There was at one point, for some time, uncertainty over whether safety and security declarations (SSD) will need to be made as well as import and export declarations in order to move goods internationally. However, it has now been confirmed that these will be needed. Further still, it looks like the carrier may be liable for ensuring that the necessary SSDs are made at the correct time.
There are two types of SSD to be made, an exit summary declaration (EXS) made when goods are exported, and an entry summary declaration (ENS) made when goods are imported. The carrier is generally going to be the entity required to submit the EXS to the UK customs authorities when goods are being exported. However, it is not yet clear how this is to be done, when, in the UK, the EXS would normally be merged with the customs export declaration.
It could be that in order to make the relevant EXS, a haulier or carrier will be required to carry their own EORI number, although this is our own speculation and in no way confirmed. It may simply be the case that the carrier will have to confirm with their customer, or their customer’s representative, that the necessary arrangements are in place to ensure that the requisite SSDs have been made. There are (it is worth knowing) specific circumstances in which a standalone EXS will need to be made as opposed to a declaration merged with customs documentation. Some examples of such circumstances are:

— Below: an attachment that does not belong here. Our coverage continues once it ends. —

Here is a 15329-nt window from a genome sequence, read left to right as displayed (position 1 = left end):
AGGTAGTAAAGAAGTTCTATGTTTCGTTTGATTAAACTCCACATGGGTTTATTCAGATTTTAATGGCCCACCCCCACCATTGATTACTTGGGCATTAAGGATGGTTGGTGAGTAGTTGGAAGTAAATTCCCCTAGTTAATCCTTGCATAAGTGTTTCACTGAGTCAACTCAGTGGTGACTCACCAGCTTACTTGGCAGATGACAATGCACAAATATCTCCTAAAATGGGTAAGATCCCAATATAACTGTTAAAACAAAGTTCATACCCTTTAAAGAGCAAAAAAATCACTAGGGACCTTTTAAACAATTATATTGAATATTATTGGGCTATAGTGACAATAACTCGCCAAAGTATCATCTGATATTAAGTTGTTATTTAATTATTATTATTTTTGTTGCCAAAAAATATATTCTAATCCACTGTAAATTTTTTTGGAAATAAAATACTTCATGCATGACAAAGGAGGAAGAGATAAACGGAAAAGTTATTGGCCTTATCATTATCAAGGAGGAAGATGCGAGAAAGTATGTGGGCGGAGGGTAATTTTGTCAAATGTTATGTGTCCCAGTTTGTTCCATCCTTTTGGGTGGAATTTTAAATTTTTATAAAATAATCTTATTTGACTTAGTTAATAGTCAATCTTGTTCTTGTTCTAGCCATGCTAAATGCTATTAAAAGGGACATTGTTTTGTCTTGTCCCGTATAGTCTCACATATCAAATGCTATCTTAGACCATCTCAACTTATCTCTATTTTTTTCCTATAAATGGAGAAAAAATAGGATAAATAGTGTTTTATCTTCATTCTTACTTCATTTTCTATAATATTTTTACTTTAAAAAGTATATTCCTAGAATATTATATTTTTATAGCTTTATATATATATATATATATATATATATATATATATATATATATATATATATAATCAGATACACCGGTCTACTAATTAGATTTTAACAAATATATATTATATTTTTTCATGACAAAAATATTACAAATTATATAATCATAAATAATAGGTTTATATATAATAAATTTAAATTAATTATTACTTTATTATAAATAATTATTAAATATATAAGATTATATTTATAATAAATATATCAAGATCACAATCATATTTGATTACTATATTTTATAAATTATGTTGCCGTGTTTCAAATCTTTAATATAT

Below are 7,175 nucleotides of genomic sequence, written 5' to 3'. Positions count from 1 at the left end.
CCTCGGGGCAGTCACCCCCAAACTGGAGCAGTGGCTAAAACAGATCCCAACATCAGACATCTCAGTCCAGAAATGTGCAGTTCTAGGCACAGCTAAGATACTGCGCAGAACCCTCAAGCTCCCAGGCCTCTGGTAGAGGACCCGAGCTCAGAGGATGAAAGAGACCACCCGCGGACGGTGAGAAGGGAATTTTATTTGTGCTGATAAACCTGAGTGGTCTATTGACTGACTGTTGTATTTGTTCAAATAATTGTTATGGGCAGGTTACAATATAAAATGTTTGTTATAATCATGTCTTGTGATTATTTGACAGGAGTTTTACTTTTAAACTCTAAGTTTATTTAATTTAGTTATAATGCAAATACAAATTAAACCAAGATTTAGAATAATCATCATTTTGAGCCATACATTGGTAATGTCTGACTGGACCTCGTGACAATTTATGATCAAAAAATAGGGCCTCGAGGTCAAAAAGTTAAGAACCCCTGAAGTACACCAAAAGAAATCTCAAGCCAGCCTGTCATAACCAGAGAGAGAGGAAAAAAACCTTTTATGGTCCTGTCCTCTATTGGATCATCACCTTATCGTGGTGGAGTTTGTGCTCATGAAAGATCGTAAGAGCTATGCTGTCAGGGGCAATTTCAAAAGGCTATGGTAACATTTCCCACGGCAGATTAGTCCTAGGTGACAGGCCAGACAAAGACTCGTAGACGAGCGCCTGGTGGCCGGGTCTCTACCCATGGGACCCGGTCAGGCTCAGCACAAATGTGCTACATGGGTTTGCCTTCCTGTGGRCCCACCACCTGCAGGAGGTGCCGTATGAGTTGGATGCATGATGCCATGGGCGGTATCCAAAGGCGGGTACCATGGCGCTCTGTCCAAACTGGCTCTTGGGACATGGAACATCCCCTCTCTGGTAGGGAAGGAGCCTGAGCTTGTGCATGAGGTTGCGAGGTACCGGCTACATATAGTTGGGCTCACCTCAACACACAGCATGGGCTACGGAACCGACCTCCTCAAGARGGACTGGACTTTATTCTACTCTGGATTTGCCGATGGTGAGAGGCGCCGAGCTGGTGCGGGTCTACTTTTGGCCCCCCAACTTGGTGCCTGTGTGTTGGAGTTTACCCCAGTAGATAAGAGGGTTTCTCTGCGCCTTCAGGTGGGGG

It would be wise for hauliers to consider a review of their terms and conditions to ensure that these circumstances (and other Brexit-related circumstances) are considered. This is something that the Corporate and Commercial Department at Backhouse Jones can assist with.
As we have said, as well as making an EXS (an exit summary declaration), a carrier will need to ensure than an ENX (entry summary declaration) is made to move goods into the EU Member State. Usually (although not always), a number of EU Member States will allow an ENS to be submitted through their Import Control System (ICS). We would recommend that hauliers and/or carriers check with the ferry if they are crossing over water via a ferry service, to see whether the ferry operator is capable of making the necessary ENS for the EU Member State in question on behalf of the haulier or carrier.
Certain countries do, however, have specific systems and platforms through which carriers can make ENS declarations. France has spent a significant amount of effort implementing the ‘smart border’ system. Which allows for customs goods and procedures to be done electronically to assist in international movements. The Smart Border looks like it may be implemented in the Eurotunnel and on the ferry from Dover. Whilst we do not have certainty as to the details of how it works, the key concept seems to be that carriers will be able to make the relevant declarations electronically whilst crossing the English Channel.
Another example of a country with its own specific system in place is the Netherlands. For goods entering the Netherlands, ENS declarations will need to be made through the country’s bespoke platform, Portbase, at the time of booking the crossing.
Safety and security declarations are a relatively new concept to the majority of carriers, hauliers and traders; therefore the area is unpredictable and particularly uncertain. The above is subject to further information and developments and does not cover every detail relevant to SSDs. If you would like to discuss the above, please contact the Regulatory Department at 01254 828 300 or email firstname.lastname@example.org